How is your foresight? Does your company have 2020 Vision? Do you need help with your 2020 Vision?



John Maver
Maver Management Group
(925) 648-7561
Maver Management
View John Maver's profile on LinkedIn

Monday, January 16, 2012

Lessons from Procter & Gamble –Focus for Market Leadership

Getting profitable and staying profitable is what it’s all about for companies. Being the market leader, while not an easy task, is certainly one way to help make that happen. P&G has the largest lineup of leading brands in its industry, with 22 brands with over $1 billion in annual sales and another 19 brands generating about $500 million or more in annual sales. In 2000, there were 10 brands over a Billion; today, they have 22. During this period, the company’s revenue has doubled from $40 Billion to $80 Billion.

As you may have read in our last article about Core Values, Procter & Gamble is very clear on their objective to have superior products, not just in performance, but in consumer preference. They have sharpened their focus on how to deliver this. This sharpened focus has meant selling off or discontinuing a number of very successful brands, but brands that did not fit with an opportunity for global market leadership.

The company used to market a stable of brands and achieve market leadership through the combined sales. For example, when I joined P&G in the early seventies, in laundry detergents, the company marketed Tide, Cheer, Bold, Gain, Duz, Dreft, Era, Liquid Tide, Ivory Snow and the first detergent, Oxydol. There were probably several others as well that just don’t come to mind. Combined, this provided market leadership.

However, it resulted in increased costs. The brands competed against one another for sales force time, retailer promotions, shelf space, advertising, media time slots, in-store offers and most importantly, Procter & Gamble management attention. As a Brand Manager, my task was to get a larger share of company effort so that I could increase my brand’s impact with consumers. It was not uncommon for a great idea to be expended on one of the smaller brands and thus dilute its impact. The company realized that it would be far better served to focus its efforts on the lead brands and make them clear market leaders. The billion dollar brands are the result.

Today, Procter & Gamble has a very clear path for its mega brands to achieve market dominance. All of the very best people, ideas, support and processes are given to one brand and not spread across multiple brands. In fact, there has been an increasing tendency to “borrow” from one mega brand in one category to assist another in a separate category.

There are many benefits to being the market leader and we will highlight some in a separate article.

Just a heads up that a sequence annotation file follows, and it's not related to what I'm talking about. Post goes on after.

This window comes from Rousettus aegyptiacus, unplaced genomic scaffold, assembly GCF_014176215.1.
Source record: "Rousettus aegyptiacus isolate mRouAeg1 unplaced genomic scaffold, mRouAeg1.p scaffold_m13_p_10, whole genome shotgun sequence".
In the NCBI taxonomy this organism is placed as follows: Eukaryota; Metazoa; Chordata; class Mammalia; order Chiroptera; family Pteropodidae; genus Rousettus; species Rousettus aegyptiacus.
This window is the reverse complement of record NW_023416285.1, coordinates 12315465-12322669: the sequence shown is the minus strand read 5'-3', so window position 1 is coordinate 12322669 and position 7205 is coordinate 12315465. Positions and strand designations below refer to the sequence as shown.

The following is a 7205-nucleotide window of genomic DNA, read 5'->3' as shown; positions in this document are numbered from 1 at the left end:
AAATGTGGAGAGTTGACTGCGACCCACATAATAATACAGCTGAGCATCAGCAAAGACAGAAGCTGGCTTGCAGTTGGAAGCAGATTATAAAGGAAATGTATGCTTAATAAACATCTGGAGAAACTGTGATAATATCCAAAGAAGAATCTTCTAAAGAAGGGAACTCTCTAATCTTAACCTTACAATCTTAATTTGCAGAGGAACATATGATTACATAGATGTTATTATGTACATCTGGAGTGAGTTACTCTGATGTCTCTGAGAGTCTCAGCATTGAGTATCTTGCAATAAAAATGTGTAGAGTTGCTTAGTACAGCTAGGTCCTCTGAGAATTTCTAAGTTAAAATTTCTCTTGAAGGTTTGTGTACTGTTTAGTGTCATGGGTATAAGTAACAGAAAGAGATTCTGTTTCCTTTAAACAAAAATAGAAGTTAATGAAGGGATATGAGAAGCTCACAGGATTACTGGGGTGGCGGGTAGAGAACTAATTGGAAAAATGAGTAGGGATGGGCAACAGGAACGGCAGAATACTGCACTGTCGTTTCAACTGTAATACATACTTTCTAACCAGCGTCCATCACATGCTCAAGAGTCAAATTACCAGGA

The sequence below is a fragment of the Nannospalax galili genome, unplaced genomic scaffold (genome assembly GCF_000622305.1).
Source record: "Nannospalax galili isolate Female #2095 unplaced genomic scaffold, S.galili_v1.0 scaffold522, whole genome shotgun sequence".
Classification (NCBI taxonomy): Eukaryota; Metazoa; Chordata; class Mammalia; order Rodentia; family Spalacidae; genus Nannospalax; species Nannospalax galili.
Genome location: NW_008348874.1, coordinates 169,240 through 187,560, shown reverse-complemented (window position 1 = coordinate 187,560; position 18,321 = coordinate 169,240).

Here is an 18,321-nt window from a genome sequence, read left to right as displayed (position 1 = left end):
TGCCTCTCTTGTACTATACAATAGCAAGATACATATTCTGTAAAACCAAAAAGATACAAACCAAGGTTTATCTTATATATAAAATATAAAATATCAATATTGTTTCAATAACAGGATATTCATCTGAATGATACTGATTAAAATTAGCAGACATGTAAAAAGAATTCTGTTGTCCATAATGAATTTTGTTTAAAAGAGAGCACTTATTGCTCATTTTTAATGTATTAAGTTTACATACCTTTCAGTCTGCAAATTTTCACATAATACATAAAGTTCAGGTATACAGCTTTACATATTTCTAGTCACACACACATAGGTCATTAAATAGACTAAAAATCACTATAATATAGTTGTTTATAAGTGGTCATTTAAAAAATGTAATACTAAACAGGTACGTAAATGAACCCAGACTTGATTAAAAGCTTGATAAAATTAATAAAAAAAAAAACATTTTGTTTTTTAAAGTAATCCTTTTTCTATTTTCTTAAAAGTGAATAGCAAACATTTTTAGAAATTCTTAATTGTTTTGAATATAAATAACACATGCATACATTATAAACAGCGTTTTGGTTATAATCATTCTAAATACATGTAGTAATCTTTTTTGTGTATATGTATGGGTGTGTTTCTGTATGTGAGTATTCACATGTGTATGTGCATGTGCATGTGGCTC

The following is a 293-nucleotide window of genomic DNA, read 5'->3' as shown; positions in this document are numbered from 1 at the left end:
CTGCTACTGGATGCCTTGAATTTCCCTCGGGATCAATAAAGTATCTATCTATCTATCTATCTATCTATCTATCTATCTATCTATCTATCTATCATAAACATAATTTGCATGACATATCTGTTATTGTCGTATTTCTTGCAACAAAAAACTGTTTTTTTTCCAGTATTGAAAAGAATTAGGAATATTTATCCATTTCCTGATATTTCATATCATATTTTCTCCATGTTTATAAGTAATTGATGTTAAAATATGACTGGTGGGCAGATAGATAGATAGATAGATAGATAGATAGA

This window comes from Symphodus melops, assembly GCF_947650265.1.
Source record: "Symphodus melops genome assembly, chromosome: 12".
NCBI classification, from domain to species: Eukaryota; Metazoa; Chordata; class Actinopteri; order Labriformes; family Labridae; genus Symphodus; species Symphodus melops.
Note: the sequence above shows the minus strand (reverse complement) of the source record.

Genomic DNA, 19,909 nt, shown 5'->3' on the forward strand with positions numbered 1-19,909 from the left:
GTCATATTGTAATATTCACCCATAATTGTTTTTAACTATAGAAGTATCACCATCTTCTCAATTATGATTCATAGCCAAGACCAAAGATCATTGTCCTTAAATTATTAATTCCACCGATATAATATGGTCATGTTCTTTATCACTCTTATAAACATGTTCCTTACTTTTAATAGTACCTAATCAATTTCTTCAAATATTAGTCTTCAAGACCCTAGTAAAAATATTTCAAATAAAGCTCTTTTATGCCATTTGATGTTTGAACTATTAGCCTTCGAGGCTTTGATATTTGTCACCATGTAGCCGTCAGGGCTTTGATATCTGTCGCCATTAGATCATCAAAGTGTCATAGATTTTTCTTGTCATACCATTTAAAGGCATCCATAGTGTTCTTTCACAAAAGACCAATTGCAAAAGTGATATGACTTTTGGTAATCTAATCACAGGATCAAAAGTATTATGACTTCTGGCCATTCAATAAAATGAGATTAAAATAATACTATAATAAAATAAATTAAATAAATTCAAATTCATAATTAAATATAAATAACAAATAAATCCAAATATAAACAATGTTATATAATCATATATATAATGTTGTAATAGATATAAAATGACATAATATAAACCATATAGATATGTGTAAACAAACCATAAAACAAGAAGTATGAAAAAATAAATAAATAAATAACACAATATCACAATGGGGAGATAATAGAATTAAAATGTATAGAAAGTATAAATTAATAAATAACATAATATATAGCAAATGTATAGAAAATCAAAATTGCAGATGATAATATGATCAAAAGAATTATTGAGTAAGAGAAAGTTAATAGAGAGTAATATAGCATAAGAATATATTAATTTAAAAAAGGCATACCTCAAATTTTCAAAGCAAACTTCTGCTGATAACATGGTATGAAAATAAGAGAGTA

But what is the value of the Procter & Gamble experience for your business if you do not have a stable of billion dollar brands or are not the market leader?

Here are 5 tips I learned from my time at Procter building the smaller brands or opening up new categories and industries for the company.

1. Be choiceful in selecting the market / industry / geography in which you will compete. Make certain that you have an opportunity to be able to gain a leadership position in the arena that you select, perhaps not immediately, but within a reasonable time frame.

2. Focus your resources to build a solid base in one area and become successful before you move to additional areas.

3. Hire and use “A” class people. Your best investment will be in your people. Skimp in other areas if needed since the great people will be able to over compensate.

4. Take good care of your customers. You would be surprised at how many companies we see that overlook their current customers in the drive to get new ones.

5. Take advantage of consulting and contracting help to both capitalize on their expertise and keep your costs down overall. This may sound self-serving, since we are consultants, but there is no substitute for experience.

Market leadership brings with it many benefits that help companies get profitable and stay profitable. Look for our next article that highlights some of those benefits.



John Maver
Maver Management Group
(925) 648-7561
Maver Management
View John Maver's profile on LinkedIn

Monday, January 9, 2012

Lessons from Procter & Gamble – P&G’s Core Values

We recently wrote about the importance of Core Values as an integral part of strategy for companies. A book written by ex-senior Procter & Gamble management, “When Core Values are Strategic” has just been released. Given my 23 years with the company, the values I espouse for Maver Management and for our clients are among those covered in detail in the book. We were all grounded similarly. The book tells personal stories of how the basic values of Procter & Gamble transformed leadership at Fortune 500 companies. The track record for most senior P&G executives, both with P&G or subsequently with other companies, has been outstanding.

Adherence to Core Values, such as the ones below, has been instrumental in that success. Here are the Procter & Gamble Core Values: